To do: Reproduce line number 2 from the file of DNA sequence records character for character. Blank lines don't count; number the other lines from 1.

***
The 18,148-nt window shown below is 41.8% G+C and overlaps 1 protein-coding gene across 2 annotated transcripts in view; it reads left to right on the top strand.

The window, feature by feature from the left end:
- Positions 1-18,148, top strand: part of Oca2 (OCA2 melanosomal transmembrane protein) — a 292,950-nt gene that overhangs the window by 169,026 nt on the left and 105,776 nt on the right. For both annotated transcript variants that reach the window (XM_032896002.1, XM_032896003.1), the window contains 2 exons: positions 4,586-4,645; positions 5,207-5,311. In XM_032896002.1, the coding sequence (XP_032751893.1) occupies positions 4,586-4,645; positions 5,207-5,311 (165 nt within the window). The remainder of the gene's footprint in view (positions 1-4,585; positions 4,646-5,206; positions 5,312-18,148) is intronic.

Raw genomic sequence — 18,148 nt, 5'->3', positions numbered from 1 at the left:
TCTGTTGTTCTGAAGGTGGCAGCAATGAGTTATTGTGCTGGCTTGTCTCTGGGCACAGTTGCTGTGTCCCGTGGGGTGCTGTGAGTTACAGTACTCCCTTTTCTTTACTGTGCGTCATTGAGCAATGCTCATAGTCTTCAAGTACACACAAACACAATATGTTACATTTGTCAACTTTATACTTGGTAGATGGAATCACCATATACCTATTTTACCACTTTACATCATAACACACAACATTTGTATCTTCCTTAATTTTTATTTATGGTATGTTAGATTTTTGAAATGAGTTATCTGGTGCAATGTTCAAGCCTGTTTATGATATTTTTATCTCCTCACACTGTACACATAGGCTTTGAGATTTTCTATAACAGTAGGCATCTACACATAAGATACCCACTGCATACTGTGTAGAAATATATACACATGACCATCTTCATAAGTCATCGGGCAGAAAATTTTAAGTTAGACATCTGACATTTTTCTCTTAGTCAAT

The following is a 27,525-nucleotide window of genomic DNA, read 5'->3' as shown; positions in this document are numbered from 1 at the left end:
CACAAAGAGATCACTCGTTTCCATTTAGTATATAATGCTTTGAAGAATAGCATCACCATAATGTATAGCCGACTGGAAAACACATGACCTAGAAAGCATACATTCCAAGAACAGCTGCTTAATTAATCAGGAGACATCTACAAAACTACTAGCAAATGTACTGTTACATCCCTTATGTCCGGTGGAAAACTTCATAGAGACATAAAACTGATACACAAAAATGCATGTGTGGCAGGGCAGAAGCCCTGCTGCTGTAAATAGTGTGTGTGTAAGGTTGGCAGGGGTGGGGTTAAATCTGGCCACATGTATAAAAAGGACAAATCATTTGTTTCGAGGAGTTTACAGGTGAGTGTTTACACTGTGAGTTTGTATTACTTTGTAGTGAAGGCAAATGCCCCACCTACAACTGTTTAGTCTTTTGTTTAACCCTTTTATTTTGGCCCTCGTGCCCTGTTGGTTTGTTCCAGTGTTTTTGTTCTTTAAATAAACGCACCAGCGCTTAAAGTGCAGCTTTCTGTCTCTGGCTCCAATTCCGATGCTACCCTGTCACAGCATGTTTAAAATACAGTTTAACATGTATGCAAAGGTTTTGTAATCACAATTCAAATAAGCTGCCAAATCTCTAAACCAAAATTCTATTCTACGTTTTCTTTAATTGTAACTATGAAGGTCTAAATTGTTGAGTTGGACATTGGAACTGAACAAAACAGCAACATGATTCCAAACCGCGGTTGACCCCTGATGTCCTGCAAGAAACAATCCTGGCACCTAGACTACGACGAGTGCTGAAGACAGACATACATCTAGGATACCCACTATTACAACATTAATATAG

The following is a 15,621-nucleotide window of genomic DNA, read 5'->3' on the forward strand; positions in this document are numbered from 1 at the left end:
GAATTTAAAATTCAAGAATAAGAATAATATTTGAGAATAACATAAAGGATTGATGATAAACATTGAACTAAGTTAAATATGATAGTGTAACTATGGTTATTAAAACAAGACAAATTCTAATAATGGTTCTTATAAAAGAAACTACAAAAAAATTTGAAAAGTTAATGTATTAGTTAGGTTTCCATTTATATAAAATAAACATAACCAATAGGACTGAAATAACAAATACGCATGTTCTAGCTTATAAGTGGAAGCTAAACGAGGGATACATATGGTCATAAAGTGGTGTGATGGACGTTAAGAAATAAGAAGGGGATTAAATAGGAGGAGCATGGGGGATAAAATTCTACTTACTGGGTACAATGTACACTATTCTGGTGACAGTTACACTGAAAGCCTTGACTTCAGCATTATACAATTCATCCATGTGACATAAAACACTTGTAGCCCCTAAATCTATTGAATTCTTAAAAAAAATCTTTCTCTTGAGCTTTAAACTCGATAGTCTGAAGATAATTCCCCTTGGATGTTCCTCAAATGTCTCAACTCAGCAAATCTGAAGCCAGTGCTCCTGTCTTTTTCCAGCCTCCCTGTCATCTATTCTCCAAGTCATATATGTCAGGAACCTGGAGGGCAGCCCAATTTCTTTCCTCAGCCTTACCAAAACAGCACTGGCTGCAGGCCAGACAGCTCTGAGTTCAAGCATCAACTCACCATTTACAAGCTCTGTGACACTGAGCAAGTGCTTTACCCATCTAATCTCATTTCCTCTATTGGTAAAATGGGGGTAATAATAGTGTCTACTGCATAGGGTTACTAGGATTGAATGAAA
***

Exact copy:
The window, feature by feature from the left end: